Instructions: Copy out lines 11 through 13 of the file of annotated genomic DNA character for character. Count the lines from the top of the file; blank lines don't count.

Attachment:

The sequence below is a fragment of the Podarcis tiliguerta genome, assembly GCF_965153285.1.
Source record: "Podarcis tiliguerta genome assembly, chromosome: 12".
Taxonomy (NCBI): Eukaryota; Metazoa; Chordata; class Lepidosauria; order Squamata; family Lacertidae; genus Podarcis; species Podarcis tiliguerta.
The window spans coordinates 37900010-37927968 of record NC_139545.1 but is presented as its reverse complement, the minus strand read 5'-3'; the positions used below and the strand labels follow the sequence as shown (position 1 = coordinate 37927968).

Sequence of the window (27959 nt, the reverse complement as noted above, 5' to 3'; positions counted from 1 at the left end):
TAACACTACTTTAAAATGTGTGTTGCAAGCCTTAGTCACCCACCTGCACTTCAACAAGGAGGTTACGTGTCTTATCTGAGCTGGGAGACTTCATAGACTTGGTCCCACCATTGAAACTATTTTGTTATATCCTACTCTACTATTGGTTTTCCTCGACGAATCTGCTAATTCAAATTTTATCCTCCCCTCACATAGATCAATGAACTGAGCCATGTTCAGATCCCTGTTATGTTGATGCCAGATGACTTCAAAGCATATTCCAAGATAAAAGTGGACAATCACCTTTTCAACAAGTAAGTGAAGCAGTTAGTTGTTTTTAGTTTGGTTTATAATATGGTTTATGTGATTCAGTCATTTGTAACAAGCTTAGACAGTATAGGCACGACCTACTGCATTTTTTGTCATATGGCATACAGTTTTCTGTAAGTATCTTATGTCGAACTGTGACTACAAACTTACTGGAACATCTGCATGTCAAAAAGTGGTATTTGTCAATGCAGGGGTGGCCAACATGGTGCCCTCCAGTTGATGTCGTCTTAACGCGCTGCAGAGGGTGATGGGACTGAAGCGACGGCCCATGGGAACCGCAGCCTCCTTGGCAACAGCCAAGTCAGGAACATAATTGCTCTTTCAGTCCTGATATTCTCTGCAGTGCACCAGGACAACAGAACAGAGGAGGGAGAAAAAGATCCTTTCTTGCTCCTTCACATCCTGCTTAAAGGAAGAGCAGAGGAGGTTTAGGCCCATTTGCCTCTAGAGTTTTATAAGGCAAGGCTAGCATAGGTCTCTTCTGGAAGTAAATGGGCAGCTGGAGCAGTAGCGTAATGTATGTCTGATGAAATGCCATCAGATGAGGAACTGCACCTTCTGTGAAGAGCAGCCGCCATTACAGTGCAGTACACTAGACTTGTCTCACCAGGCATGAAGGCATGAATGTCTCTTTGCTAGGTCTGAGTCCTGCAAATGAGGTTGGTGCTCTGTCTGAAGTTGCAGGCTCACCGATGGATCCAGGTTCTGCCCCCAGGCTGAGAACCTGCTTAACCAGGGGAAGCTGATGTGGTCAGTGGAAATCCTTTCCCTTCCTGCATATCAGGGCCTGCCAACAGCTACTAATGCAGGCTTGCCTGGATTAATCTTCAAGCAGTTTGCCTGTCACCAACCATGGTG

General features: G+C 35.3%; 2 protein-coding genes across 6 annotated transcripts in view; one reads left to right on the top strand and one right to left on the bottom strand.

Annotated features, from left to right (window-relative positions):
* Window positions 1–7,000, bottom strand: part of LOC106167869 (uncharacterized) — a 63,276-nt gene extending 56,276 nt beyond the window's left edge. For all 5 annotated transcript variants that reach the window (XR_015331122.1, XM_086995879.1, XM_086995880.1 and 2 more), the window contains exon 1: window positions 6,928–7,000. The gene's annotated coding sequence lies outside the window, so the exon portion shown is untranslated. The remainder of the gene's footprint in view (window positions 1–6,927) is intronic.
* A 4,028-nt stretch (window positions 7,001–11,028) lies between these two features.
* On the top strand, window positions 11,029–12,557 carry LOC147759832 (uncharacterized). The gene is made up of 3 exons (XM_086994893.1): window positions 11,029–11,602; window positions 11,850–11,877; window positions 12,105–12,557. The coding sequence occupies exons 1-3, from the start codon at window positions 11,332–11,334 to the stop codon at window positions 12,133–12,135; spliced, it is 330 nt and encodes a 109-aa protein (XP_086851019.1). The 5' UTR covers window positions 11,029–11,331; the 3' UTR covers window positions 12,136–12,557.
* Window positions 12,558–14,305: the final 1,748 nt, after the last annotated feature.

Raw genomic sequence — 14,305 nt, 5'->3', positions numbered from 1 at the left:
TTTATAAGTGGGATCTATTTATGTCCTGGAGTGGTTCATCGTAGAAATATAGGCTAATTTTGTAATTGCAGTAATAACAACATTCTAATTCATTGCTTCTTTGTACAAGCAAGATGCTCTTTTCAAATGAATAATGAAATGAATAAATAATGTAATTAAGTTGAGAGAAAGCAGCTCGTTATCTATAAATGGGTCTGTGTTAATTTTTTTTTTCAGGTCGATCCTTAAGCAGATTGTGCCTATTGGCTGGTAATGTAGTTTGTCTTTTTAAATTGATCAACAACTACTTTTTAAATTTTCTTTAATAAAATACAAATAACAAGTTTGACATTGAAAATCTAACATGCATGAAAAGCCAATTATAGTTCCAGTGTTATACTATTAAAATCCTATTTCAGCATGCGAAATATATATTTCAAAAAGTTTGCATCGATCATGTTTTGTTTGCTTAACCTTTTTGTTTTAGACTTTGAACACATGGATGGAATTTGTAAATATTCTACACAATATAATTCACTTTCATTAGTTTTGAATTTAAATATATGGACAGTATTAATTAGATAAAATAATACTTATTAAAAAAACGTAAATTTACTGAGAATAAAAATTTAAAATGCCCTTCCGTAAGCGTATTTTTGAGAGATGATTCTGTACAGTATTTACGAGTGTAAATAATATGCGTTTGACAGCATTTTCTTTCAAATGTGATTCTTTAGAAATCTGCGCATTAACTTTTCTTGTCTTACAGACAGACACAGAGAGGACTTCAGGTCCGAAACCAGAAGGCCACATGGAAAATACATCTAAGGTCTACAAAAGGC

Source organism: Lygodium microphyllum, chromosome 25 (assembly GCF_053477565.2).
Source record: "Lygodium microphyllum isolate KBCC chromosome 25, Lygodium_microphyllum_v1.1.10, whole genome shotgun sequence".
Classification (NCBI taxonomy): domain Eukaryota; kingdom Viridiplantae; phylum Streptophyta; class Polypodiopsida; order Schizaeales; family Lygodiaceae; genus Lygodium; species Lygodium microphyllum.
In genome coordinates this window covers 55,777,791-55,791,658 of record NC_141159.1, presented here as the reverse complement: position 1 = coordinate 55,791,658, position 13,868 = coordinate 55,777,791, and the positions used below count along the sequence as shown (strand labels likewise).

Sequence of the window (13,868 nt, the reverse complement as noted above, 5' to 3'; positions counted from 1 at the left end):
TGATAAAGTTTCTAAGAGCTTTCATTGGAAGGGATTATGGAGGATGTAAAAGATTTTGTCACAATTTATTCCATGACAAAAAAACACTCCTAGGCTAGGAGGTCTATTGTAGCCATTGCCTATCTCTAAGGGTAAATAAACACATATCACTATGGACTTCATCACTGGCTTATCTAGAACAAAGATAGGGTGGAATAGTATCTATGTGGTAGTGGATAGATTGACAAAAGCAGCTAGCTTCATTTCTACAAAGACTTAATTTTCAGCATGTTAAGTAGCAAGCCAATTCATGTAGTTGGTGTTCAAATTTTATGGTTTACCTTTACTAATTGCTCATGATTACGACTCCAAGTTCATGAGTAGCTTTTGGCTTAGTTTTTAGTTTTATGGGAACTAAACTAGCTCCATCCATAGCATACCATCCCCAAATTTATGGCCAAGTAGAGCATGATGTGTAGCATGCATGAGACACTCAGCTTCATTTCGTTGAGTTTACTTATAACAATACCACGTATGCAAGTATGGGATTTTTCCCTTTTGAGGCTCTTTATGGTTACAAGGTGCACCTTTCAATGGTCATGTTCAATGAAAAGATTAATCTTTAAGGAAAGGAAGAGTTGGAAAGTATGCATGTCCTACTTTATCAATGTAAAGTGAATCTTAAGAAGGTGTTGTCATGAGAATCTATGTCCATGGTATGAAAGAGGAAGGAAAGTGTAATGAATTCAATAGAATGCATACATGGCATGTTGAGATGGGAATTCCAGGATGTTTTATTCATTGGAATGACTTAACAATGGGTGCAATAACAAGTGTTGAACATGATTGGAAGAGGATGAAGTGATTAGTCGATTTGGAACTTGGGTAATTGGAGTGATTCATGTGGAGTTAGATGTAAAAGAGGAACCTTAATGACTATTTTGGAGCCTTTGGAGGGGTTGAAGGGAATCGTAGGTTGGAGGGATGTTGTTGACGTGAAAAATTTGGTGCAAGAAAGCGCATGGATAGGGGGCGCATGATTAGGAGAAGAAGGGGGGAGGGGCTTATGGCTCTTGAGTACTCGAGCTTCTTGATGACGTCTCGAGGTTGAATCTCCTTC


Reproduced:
* On the top strand, window positions 11,029–12,557 carry LOC147759832 (uncharacterized). The gene is made up of 3 exons (XM_086994893.1): window positions 11,029–11,602; window positions 11,850–11,877; window positions 12,105–12,557. The coding sequence occupies exons 1-3, from the start codon at window positions 11,332–11,334 to the stop codon at window positions 12,133–12,135; spliced, it is 330 nt and encodes a 109-aa protein (XP_086851019.1). The 5' UTR covers window positions 11,029–11,331; the 3' UTR covers window positions 12,136–12,557.
* Window positions 12,558–14,305: the final 1,748 nt, after the last annotated feature.

Raw genomic sequence — 14,305 nt, 5'->3', positions numbered from 1 at the left: